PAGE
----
When Charles Leaming Tutt arrived in Colorado Springs in 1884, he was all of 20 years old. As one family member noted, “He came west to grow up with the country.” After returning to Philadelphia in 1886 to marry fiancé Josephine Thayer, the couple lived on North Weber Street and Tutt started a real estate business which eventually expanded to include branch offices in Pueblo and Cripple Creek.
In December 1891, after news of the rich gold strikes in the Cripple Creek/Victor area, Tutt “teamed it over the mountains” to stake a claim. A family story describes how he “went in” with another prospector on a mine but soon had second thoughts. He offered to buy his partner’s ½ stake or sell his own. The partner sold out for $50 and Tutt found himself the sole owner of the COD Mine.
Meanwhile, after graduating from Harvard University, Spencer Penrose headed west with a $2,000 gift from his father. He visited Texas where his brother Dr. R.A.F. Penrose Jr. was conducting geological surveys, then moved on to Las Cruces, New Mexico where he failed at a series of businesses including: real estate, mining, orchards and cattle.
After selling his interests in New Mexico he arrive in Colorado Springs virtually penniless. Old family friend Charles L. Tutt asked Penrose to oversee the day-to-day operations of his businesses in Cripple Creek. The Penrose & Tutt partnership was born – an association that would transform both of their lives and reshape the Pikes Peak region.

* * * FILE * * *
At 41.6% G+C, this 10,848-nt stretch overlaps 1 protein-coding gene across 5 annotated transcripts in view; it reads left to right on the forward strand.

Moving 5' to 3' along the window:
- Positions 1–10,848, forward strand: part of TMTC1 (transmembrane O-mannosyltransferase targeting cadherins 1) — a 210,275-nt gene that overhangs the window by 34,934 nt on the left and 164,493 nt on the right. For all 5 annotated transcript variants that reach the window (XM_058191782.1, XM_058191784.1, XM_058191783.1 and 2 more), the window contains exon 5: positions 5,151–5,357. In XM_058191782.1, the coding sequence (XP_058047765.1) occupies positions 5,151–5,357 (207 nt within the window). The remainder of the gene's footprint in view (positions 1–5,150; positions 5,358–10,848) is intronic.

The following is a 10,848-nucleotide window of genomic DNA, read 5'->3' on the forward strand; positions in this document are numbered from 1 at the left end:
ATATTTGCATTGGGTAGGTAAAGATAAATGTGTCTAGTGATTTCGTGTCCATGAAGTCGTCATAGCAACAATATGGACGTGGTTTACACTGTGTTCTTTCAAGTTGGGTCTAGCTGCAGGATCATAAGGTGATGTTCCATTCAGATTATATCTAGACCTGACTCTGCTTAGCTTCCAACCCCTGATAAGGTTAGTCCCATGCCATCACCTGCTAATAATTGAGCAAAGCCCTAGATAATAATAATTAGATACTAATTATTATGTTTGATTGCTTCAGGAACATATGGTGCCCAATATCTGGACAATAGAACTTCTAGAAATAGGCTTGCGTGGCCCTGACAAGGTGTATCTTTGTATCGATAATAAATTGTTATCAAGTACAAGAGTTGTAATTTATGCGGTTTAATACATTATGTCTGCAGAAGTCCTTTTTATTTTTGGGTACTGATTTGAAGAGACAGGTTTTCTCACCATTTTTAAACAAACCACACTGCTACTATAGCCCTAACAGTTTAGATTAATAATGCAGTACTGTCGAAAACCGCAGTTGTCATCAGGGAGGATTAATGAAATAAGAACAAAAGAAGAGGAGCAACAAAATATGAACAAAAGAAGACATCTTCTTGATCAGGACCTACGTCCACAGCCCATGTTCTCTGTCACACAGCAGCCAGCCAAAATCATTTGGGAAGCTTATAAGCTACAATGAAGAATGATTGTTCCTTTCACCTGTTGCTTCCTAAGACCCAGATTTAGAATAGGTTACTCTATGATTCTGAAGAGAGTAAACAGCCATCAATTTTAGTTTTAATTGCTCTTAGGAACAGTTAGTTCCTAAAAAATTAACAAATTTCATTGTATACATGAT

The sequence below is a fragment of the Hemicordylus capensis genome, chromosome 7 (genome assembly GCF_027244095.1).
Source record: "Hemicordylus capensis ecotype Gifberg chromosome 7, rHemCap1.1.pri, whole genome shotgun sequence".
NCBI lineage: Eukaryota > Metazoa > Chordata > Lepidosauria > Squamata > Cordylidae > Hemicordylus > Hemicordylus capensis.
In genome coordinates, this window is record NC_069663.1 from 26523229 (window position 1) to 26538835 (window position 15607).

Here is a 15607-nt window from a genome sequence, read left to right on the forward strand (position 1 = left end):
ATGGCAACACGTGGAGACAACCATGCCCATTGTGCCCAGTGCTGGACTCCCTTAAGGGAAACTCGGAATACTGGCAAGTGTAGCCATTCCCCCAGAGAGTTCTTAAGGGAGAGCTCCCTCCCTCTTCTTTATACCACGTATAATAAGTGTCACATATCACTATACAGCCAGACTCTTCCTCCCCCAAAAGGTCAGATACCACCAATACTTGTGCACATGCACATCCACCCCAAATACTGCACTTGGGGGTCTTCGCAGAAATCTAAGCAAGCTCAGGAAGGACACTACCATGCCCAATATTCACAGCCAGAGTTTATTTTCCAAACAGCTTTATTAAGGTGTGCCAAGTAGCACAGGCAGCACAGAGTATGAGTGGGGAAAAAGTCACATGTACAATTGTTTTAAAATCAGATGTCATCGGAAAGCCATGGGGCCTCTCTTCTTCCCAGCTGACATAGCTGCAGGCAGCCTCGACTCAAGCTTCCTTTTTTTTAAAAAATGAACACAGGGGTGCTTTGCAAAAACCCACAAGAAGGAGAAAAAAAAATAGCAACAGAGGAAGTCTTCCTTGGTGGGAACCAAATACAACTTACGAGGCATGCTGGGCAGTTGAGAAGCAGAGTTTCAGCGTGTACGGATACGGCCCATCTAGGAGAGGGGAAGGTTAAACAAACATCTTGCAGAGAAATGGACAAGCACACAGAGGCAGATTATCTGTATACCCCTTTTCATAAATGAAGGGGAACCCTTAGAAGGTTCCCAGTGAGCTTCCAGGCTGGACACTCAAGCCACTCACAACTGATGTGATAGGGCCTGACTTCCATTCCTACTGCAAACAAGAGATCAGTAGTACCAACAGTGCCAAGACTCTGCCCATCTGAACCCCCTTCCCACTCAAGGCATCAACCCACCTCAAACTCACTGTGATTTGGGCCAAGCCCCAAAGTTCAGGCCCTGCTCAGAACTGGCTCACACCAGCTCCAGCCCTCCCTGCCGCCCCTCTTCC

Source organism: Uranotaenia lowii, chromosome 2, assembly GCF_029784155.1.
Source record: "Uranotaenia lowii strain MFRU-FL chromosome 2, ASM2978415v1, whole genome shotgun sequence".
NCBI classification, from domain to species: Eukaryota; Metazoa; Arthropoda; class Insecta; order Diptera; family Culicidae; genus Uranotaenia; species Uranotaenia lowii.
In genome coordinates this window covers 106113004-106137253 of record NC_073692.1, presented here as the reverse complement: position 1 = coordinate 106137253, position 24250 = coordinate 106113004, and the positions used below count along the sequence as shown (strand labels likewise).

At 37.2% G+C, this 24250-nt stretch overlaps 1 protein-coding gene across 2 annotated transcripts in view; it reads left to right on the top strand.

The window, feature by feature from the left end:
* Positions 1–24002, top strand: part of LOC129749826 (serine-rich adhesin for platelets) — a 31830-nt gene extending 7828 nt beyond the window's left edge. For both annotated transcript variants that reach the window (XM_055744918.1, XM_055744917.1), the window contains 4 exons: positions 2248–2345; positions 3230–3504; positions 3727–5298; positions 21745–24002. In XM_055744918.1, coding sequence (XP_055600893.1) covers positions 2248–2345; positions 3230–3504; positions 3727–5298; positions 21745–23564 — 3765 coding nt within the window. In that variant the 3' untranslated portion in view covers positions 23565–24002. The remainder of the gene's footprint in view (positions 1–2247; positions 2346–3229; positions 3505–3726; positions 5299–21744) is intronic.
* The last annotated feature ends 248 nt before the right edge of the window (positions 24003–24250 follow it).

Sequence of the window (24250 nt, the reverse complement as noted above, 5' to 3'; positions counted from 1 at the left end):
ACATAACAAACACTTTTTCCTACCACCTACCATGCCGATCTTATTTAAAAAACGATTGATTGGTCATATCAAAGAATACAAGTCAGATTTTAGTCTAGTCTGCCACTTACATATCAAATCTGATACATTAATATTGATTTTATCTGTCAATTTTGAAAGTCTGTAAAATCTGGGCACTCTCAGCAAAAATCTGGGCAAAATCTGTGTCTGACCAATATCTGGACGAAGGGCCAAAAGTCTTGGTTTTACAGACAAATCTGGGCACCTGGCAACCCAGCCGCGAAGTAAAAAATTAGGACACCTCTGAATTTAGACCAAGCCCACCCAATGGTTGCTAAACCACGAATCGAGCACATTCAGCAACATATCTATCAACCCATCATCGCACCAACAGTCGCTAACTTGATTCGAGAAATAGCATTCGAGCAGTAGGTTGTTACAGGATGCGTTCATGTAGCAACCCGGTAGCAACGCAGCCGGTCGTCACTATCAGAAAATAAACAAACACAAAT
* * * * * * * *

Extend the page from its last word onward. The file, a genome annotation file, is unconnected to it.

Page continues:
Tutt and Penrose sold the C.O.D. mine in 1895, wanting to expand into related industries. They brought on additional partners, including Charles MacNeill, an experienced mill manager hired to oversee the operations of the Colorado-Philadelphia Reduction Company.
Another important associate was Spencer Penrose’s brother, Dr. R.A.F. Penrose Jr. The first student in Harvard history to earn a Ph.D. in geology, R.A.F. was a renowned expert in his field. He refused to invest in Spencer’s earlier Cripple Creek projects because he felt his previous work for the United States Geological Surveys there was a conflict of interest. However, by 1903 R.A.F. had “retired” from survey work and focused instead on consulting.
R.A.F. joined Spencer, Tutt, and MacNeill in backing Daniel C. Jackling’s daring plan to mine low-grade copper ore in Bingham Canyon, Utah. Along with others, they formed the Utah Copper Company. The venture proved tremendously successful and Utah Copper was eventually purchased in part, and later in whole by Kennecott Copper. Interestingly, the bulk of partners’ fortunes – including Spencer Penrose – was made through copper mining in Utah, not gold mining in Colorado.
Submitted by Leah Davis Witherow, CSPM Curator of History